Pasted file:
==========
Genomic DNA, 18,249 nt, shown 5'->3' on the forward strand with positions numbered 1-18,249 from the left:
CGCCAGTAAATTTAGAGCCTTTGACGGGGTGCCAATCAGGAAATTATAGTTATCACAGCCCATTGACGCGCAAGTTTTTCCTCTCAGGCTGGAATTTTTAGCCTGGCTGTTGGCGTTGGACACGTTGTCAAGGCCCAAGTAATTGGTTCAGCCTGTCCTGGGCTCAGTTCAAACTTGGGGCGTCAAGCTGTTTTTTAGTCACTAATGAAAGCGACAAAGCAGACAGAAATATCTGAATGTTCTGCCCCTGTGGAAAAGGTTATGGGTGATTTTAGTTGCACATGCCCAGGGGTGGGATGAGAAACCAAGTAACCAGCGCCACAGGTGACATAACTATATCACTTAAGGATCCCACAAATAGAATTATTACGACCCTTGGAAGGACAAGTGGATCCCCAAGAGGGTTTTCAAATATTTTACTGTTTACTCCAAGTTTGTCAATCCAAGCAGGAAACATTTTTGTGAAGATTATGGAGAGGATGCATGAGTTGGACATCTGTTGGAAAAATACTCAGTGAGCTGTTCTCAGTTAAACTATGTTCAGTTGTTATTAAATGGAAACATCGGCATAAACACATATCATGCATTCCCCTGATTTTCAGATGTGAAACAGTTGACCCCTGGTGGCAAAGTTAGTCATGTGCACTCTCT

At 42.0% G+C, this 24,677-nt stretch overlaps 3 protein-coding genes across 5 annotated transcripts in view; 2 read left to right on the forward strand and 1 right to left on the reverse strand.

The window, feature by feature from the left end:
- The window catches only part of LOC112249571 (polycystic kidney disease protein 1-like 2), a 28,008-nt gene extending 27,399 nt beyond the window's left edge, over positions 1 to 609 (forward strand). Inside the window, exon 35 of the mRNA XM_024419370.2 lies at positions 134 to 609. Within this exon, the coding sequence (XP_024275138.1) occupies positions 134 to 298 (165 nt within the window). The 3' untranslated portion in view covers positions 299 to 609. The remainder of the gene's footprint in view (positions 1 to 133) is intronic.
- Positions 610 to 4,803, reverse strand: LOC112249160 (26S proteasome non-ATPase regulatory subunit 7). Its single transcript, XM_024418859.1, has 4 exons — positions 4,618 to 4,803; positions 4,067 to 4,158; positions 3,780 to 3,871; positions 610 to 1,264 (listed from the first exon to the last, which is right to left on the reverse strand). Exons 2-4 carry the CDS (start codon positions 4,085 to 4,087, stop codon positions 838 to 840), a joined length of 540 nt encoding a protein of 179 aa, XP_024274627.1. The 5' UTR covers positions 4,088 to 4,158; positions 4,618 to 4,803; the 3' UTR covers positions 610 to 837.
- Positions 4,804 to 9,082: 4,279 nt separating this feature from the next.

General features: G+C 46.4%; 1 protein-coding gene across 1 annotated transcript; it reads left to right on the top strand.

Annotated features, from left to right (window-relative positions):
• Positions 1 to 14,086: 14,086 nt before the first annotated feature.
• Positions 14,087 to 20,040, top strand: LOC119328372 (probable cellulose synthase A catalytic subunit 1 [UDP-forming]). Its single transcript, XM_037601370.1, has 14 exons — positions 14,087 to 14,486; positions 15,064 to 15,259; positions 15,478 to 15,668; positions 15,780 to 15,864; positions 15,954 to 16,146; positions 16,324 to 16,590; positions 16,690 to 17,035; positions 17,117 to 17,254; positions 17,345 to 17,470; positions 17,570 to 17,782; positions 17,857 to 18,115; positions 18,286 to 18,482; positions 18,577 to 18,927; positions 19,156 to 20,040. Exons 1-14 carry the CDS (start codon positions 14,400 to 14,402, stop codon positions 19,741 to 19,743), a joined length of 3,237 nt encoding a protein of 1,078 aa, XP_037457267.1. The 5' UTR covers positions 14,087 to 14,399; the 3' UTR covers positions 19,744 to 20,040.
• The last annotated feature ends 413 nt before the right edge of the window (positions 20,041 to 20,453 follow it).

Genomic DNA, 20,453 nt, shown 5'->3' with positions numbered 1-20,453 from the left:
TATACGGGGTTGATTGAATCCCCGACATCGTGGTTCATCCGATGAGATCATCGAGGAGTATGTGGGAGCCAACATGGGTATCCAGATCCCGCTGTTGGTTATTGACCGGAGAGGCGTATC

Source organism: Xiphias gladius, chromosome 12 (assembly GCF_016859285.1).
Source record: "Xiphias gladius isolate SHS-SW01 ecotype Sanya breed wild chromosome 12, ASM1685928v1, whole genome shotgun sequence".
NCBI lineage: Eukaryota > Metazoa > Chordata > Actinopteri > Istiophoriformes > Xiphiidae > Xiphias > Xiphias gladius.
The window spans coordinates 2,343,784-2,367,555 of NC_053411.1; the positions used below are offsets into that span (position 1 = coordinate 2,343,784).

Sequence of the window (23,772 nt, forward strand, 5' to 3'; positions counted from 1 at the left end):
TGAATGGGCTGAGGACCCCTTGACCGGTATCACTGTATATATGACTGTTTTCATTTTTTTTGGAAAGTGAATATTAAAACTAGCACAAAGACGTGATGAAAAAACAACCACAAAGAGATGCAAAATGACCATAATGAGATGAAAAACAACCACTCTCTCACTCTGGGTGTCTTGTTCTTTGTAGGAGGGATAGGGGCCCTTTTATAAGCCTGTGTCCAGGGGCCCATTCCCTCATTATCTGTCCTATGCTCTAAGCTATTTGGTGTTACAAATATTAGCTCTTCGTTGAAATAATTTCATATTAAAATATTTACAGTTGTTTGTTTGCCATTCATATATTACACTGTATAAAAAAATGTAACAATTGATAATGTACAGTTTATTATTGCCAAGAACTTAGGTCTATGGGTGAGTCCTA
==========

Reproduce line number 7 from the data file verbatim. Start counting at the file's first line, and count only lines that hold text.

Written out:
- Positions 4,804 to 9,082: 4,279 nt separating this feature from the next.